Updated: Jul 31, 2022
It is great to see the removal of the $450 Superannuation threshold effective from 1 July 2022, advocated for many years with the passing of the Treasury Laws Amendment (Enhancing Superannuation Outcomes For Australians and Helping Australian Businesses Invest) Bill 2021. Although this change is long overdue, there are several shortcomings.
The original rationale for the $450 threshold was to minimise the burden on employers administering small amounts of superannuation contributions and help prevent the creation of low-balance accounts that fees and insurance premiums would erode. As a result of many Legislative provisions, combined with SuperSteam and Single Touch Payroll, these changes have driven significant digitisation by Businesses to meet their legislative obligations, which has dramatically diminished the administrative burden of Superannuation Guarantee (SG).
Incremental efforts with changes to SG still don't go far enough. Removing the $450 rule is an excellent step toward ensuring workers are paid super on every dollar earned.
If you are under 18 and work less than 30 hours per week, the apparent shortcoming is that you miss out on super.
A crucial change required is to abolish the age and hours rule with the goal of Superannuation being paid for all payments in respect of ordinary hours worked. To penalise a subset of employees diminishes the benefits of Superannuation and the reasoning behind its introduction. The moment a young person starts work and earning an income they should be entitled to Superannuation.
There are significant challenges for DSPs in implementing the rule.
The ATO guidance states once the 30 hours are exceeded, SG is to be calculated. One issue arises in determining hours "employed to work" concerning SGD 93/1. If an under 18 employee performs typically 25 hours per week but works 6 hours overtime, they have exceeded the 30 hrs/wk threshold, and SG is to be calculated on Ordinary Time Earnings (OTE). One challenge for DSPs is determining what pay components represent "hours actually worked" used for the calculation. This rule also applies to Domestic or private workers irrespective of their age.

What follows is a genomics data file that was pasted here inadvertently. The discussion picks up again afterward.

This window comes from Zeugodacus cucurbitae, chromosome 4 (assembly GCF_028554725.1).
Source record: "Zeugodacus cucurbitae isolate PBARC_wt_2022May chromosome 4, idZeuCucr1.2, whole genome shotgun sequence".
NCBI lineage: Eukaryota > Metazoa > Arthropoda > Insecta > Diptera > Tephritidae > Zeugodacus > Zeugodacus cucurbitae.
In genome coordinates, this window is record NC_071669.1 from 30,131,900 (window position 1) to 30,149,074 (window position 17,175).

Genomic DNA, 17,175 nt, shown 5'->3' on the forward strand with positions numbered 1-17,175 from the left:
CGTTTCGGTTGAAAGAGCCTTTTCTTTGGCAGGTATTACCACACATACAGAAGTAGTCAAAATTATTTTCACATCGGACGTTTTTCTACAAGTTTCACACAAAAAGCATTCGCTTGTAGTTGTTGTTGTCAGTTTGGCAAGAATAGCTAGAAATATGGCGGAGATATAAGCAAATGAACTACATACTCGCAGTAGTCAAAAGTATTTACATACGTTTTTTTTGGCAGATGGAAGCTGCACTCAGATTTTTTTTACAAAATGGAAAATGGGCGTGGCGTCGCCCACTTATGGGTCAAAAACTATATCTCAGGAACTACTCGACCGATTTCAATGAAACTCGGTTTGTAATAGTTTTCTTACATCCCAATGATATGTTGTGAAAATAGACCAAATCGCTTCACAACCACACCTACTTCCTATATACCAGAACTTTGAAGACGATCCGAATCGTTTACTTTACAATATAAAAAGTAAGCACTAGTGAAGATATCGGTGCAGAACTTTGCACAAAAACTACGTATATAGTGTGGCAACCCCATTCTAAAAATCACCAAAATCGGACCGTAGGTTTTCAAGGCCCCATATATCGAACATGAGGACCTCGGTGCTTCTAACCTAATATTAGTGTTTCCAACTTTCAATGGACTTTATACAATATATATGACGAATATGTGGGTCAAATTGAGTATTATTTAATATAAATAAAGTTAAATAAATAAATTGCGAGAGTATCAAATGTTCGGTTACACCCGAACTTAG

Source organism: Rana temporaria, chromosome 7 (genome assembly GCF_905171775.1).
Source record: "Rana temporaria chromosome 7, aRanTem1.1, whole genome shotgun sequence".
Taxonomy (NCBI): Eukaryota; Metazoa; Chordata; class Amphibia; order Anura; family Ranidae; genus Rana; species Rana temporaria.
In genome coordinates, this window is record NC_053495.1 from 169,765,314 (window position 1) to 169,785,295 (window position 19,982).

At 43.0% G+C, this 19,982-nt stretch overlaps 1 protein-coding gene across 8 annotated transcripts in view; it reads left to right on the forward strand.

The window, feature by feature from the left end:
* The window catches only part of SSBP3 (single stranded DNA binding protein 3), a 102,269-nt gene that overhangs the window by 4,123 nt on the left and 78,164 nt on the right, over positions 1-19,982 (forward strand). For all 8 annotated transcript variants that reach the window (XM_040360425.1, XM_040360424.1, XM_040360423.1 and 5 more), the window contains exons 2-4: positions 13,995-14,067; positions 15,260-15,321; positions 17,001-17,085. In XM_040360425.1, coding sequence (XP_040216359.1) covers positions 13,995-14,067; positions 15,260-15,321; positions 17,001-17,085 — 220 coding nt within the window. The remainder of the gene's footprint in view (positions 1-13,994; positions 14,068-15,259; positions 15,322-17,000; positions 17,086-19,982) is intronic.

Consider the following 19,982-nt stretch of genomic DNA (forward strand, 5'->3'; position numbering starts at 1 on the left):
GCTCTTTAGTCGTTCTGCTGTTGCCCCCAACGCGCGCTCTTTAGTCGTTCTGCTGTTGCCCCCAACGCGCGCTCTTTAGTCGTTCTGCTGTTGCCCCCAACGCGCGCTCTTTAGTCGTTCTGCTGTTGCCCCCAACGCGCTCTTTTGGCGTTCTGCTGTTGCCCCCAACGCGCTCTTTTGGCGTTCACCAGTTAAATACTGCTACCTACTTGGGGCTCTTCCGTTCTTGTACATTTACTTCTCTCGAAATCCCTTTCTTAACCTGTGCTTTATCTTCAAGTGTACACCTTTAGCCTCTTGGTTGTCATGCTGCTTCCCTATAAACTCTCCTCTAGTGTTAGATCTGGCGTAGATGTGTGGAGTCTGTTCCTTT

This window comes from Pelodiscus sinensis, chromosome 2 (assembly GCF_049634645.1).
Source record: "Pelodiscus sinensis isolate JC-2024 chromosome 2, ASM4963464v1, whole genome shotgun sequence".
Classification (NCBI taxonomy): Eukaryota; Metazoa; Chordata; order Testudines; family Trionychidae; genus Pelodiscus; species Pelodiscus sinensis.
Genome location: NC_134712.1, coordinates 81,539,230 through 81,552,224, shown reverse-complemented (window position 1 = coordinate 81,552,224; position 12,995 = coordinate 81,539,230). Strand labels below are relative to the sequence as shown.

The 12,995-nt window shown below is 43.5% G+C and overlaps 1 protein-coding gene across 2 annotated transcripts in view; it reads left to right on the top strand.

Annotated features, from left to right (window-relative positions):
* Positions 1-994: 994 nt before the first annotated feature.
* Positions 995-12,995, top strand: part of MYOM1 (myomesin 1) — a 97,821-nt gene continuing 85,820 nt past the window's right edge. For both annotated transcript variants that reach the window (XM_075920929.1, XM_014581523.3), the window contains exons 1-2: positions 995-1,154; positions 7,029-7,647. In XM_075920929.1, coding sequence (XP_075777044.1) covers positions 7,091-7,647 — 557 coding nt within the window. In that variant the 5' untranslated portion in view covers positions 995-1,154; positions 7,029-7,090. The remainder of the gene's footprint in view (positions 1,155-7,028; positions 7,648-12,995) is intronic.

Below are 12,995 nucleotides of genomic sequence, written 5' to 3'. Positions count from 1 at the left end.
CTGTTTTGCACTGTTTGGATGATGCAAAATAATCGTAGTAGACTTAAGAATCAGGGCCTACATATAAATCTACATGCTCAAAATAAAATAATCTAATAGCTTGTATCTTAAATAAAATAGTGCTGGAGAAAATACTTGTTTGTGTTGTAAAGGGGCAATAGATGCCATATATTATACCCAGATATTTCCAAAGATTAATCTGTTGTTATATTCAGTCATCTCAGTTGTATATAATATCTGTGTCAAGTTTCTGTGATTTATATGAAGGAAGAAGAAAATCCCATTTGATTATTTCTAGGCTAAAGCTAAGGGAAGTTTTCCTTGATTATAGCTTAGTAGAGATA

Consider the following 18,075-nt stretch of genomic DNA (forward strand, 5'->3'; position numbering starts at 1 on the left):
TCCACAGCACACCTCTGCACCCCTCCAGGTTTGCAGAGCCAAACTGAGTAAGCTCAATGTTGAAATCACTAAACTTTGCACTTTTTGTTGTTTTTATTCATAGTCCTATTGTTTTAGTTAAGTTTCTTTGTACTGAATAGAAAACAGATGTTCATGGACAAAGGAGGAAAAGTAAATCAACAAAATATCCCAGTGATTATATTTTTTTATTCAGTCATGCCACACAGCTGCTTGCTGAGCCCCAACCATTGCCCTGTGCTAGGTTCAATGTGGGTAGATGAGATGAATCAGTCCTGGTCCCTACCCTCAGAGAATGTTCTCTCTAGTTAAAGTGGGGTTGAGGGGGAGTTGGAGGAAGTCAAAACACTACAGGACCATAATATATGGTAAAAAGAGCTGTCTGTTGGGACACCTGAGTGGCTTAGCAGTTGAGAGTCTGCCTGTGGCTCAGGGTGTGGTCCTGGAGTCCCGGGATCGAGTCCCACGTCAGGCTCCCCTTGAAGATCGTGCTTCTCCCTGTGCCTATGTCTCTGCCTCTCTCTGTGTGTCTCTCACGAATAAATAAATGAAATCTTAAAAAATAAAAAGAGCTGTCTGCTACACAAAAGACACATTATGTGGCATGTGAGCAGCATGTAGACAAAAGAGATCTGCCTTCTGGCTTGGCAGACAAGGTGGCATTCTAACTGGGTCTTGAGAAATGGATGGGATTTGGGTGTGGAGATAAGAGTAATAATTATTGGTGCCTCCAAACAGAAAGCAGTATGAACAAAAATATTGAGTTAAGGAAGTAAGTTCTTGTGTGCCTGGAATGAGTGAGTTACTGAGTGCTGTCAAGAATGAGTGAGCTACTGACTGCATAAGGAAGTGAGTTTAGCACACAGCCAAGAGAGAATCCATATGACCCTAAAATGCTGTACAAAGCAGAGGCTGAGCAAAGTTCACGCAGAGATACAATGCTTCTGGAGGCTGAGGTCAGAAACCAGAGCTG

Additionally, there is no consideration in the guidance for performing an average calculation if the employee is paid other than weekly. Calculations are only to be performed on a per week basis.
e.g. Employee paid Fortnightly and performs,
25 Ordinary Hours (OTE) + 2 hours Time and Half + 4 hours Double Time = 31 hours actually worked
25 Ordinary Hours (OTE) + 2 hours Time and Half = 27 hours actually worked
In the simple example above, SG will only be calculated for Week 1 as the threshold was exceeded but not for Week 2. Further, SG will only be calculated on 25 hours (OTE) for Week 1.
Implementation of this rule is a programmatic nightmare for DSPs depending on the structure of their current solution or, at a minimum, challenging.
The suggestion of a Superannuation Guarantee being paid more frequently by Employers.
It is a reasonable idea but difficult to administer in principle without significant change to the current system, as many employers already pay their Superannuation obligations every calendar month. I'm sure anybody who has made a genuine mistake and overpaid super has experienced the onerous (or non-existent) process of attempting to retrieve the overpayment from the Superannuation Fund. If the expectation is that employers pay Superannuation more frequently (every pay period), Government must Legislate a simple method for the return of contributions paid in error. This change would force a uniform process facilitating the return of funds irrespective of the Superannuation Fund. This solution may take a form similar to the existing ATO process to recover PAYGW amounts withheld in error in the current financial year.
Since the introduction of the Superannuation Guarantee, significant benefits have been realised. There are still changes required to meet the objective of ensuring all employees are correctly paid Supererannation every pay period.